Egypt's religious revolutionary; Akhenaten - Egypt's False Prophet. By Nicholas Reeves (Thames & Hudson, pounds 18.95). Reviewed by Richard Edmonds.
Nicholas Reeves is a romantic - a quality that is necessary for any archeologist investigating the complex history of Ancient Egypt. In the prologue to his fine study of the mysterious god-king Akhenaten, he tells of an old Egyptian peasant woman in 1887 digging up (with great disappointment it must be said) a cache of clay tablets inscribed in cuneiform script. She had hoped for gold.
But these things were more precious than gold and they turned out to be the famous 'Amarna Letters', tablets found at Tel El Amarna and connected specifically to the reigns of Akhenaten and his father, Amenophis III, a man who Akhenaten loathed to the point that when he became ruler he ritually defaced all monuments bearing his father's name and titles.
But there is a special significance of such an act of vengeful vandalism. By destroying a person's name his ka or soul in the afterlife was delivered to destruction and obliteration.
Should you happen to have seen the statue of Akhenaten in the British Museum, you will recall a freakish figure with a distended womanish belly and an elongated effete facial structure with an extraordinary mouth which is both sensual and petulant.
Ancient Egypt was a land with a huge pantheon of gods, each one powerful and potentially destructive. Through the priest culture that opposed the reforms Akhenaten brought in, he instituted the worship of one god. Monarchy and theocracy collided therefore with disastrous consequences. Huge temple complexes were shut down overnight and Thebes, the mighty city of cities, was emptied as Akhenaten moved south to build a new city of his own which he called El Amarna (where the old woman found the tablets) and where the worship of Aten, the sun disc, the bringer of life, was the only religion that could be contemplated.
Human sacrifice, a common practice with all earlier Pharaohs, was totally banned and animals were forbidden to be hunted for pleasure (we have much to learn in this context today).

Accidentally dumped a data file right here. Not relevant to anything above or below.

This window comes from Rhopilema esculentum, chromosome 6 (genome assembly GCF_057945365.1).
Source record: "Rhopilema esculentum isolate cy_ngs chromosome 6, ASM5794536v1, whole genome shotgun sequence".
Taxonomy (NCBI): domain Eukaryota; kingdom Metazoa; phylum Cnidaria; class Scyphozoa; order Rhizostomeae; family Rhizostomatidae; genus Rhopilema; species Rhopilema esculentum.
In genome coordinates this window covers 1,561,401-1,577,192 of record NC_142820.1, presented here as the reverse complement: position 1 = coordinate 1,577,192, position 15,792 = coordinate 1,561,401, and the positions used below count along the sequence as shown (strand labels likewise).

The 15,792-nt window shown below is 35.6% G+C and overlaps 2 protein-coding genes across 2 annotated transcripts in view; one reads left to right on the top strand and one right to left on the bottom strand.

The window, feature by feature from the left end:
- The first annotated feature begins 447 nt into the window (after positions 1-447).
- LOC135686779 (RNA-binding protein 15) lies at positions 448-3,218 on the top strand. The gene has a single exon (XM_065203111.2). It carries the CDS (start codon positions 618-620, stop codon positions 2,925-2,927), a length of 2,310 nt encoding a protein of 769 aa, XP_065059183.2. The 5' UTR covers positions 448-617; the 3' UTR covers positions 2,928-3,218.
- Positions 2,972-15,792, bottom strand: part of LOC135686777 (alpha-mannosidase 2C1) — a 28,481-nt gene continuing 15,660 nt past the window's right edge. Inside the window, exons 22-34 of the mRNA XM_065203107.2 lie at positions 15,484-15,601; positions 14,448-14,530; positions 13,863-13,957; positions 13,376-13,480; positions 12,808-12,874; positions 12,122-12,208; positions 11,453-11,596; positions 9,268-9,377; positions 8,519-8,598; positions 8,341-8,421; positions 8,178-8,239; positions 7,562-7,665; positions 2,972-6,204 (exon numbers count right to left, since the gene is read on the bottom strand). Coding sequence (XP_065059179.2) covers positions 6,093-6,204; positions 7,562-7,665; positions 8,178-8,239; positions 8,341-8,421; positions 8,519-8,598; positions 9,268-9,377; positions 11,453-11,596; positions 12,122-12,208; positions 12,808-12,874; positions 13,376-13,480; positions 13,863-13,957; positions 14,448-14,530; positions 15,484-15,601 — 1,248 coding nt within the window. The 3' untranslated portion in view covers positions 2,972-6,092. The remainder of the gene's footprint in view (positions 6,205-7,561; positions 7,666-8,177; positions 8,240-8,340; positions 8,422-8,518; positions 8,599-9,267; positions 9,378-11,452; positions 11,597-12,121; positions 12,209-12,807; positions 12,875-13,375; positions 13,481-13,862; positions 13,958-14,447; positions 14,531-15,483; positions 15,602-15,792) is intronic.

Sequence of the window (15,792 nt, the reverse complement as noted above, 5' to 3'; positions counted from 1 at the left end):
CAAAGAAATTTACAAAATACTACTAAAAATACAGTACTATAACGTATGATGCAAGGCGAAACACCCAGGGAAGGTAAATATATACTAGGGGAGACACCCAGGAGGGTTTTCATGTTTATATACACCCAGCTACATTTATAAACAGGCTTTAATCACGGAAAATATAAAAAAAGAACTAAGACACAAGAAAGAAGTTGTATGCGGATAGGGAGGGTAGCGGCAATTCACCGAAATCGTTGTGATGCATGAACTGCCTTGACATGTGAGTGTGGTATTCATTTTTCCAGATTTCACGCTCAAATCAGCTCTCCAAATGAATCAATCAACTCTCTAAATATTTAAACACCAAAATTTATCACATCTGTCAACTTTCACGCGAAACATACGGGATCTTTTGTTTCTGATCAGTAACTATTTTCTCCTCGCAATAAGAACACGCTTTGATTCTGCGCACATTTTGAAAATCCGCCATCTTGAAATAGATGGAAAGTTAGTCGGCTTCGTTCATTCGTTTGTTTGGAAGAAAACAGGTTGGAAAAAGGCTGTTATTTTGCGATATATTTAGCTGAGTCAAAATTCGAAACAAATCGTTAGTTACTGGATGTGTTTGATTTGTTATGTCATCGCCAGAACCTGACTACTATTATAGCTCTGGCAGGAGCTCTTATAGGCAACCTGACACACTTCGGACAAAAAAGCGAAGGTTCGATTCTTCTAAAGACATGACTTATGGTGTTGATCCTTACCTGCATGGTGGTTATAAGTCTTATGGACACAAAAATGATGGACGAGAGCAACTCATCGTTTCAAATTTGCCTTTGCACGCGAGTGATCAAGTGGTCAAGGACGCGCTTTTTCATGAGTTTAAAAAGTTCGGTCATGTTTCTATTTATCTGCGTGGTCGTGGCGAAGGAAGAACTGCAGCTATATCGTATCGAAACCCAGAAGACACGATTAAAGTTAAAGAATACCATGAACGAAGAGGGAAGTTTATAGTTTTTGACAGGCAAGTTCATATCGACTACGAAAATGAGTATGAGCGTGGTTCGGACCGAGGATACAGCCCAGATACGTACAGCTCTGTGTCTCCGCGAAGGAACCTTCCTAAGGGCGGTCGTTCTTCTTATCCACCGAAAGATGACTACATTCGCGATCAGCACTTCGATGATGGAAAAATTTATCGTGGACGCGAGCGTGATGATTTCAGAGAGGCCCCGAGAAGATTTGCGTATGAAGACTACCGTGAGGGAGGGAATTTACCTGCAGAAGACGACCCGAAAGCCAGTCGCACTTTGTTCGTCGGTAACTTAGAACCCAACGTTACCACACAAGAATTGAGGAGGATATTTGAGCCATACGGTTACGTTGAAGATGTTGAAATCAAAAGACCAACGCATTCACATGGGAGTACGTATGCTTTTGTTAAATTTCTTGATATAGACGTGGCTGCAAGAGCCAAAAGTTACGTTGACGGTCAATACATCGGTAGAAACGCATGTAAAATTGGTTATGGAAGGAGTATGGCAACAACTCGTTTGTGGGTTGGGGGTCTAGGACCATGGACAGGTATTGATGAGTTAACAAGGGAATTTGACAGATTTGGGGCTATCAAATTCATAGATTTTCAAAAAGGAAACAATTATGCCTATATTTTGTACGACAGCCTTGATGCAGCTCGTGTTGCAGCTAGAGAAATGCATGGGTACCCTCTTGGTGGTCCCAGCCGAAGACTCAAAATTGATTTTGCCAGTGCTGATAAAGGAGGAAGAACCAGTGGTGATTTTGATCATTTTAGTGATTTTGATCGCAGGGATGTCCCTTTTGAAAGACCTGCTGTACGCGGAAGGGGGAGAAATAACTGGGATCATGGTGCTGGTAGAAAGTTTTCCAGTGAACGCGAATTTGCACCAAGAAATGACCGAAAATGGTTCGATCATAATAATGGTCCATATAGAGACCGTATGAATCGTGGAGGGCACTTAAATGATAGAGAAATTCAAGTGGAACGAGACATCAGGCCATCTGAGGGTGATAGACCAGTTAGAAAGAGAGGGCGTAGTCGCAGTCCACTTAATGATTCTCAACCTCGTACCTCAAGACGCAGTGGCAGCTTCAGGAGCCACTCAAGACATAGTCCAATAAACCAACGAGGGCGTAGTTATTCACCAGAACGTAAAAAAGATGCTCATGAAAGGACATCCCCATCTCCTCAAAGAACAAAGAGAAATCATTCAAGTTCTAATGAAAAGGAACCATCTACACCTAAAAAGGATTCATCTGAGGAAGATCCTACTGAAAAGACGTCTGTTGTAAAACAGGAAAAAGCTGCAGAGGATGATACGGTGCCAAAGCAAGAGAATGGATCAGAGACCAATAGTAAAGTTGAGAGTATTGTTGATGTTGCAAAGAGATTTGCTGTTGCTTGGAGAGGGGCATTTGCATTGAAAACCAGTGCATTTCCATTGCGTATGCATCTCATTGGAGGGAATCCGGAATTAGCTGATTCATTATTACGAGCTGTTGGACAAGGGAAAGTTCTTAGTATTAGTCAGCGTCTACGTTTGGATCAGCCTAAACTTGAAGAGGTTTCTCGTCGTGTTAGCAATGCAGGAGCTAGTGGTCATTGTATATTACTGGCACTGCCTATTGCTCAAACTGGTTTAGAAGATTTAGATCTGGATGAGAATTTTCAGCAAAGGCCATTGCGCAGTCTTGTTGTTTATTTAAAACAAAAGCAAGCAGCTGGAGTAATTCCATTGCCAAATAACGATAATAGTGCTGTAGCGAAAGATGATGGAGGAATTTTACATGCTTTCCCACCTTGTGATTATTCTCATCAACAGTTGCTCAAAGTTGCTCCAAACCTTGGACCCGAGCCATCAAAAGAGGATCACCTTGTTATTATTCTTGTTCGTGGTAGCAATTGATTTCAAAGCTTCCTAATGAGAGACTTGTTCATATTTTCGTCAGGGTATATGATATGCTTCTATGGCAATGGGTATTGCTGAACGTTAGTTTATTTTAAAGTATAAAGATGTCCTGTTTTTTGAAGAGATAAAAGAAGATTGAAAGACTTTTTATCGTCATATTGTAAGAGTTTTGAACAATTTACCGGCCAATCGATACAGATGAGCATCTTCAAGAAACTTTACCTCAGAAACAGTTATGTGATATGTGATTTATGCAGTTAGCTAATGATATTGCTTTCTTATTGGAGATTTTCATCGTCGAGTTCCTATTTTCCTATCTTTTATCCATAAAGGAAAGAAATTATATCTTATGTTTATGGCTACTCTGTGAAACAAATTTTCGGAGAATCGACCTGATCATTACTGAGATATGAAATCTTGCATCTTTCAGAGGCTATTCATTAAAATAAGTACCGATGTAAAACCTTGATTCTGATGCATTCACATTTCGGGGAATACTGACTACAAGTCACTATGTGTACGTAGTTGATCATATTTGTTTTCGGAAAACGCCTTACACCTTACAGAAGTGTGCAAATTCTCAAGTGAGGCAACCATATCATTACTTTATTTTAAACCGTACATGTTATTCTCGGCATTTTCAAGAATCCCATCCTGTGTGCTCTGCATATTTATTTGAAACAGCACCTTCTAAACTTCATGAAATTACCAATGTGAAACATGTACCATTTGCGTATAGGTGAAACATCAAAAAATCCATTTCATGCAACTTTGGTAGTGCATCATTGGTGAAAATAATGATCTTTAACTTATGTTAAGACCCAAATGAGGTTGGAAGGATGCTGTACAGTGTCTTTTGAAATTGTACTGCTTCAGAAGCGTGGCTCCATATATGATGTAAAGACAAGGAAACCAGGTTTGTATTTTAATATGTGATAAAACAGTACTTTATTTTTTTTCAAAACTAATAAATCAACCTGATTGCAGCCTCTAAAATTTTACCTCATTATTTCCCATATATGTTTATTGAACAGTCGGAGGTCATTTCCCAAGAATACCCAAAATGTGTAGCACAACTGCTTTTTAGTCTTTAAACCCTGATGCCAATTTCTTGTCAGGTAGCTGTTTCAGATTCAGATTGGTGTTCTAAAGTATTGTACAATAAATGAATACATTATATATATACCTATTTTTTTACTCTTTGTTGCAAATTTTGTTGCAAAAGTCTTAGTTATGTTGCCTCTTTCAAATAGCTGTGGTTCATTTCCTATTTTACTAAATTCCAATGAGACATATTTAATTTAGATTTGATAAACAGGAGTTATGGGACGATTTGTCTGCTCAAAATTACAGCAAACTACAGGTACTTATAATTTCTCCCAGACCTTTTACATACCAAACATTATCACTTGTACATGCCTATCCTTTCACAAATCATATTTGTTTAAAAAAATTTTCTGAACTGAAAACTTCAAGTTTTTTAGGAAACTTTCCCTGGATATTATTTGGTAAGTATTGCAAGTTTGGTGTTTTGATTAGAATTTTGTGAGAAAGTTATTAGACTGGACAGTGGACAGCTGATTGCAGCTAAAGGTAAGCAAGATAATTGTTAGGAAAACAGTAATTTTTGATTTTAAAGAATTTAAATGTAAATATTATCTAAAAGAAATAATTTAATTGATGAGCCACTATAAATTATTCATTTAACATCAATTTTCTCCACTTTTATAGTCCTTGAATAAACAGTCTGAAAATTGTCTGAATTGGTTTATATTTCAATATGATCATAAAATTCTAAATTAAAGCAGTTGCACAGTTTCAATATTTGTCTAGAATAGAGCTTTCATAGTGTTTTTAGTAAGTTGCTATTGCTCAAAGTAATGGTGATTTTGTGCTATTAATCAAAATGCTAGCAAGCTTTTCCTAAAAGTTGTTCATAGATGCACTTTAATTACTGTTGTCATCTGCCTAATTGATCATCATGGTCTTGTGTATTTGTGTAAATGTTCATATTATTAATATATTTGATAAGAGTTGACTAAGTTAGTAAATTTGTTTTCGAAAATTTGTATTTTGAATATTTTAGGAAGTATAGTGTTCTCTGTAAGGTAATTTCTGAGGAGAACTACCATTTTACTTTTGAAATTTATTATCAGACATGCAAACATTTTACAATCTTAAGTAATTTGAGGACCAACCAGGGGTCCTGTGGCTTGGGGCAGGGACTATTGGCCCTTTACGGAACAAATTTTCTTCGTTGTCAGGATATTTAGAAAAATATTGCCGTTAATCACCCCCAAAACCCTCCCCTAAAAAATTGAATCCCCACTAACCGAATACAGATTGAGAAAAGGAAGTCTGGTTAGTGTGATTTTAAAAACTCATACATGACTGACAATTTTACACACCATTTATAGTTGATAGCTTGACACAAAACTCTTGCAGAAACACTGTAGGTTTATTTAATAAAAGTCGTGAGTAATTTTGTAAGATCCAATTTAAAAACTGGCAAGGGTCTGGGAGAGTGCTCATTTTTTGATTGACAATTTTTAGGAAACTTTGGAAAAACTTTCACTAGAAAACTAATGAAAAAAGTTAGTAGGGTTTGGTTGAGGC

No known carving depicts Akhenaten the hunter or the executioner. Instead he instituted a religion of love and self-adoration, though not everyone agreed with him.
The new iconography instituted in tomb sculpture cut out images of the old gods and simply showed the sun-god Aten showering rays of light on Akhenaten, who saw himself as the son of Aten and his sole representative on earth.
Akhenaten (who some scholars have compared to Christ) simplified life. He believed in the present. The morning birth of the sun and the death in the evening became the only recognised ritual for the people. Everything else - cat-headed gods and dog-headed gods - were abandoned. But love for the old gods did not desert many of the populace although their depiction of even such simple things as a cosmetic box or a ring was forbidden.
After Akhenaten's death, his son, Tutankhamun, inherited a very troubled kingdom, although Reeves claims that the boy king effected a rapprochement with the displaced priesthood, restoring images destroyed by his father.
In this engrossing book which brings factional division in ancient Egypt so vividly to life, the possibility of Tutankhamun's murder is debated. One of the reasons given here is that he was subversively attempting to re-establish his father's religion at the same time as placating the priests. Thus, the boy king is described as 'a monster in waiting'.
An intriguing concept which makes the book a tremendous read.
The mysterious god-king Akhenaten - visionary or tyrant?
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|Publication:||The Birmingham Post (England)|
|Date:||Jun 9, 2001|
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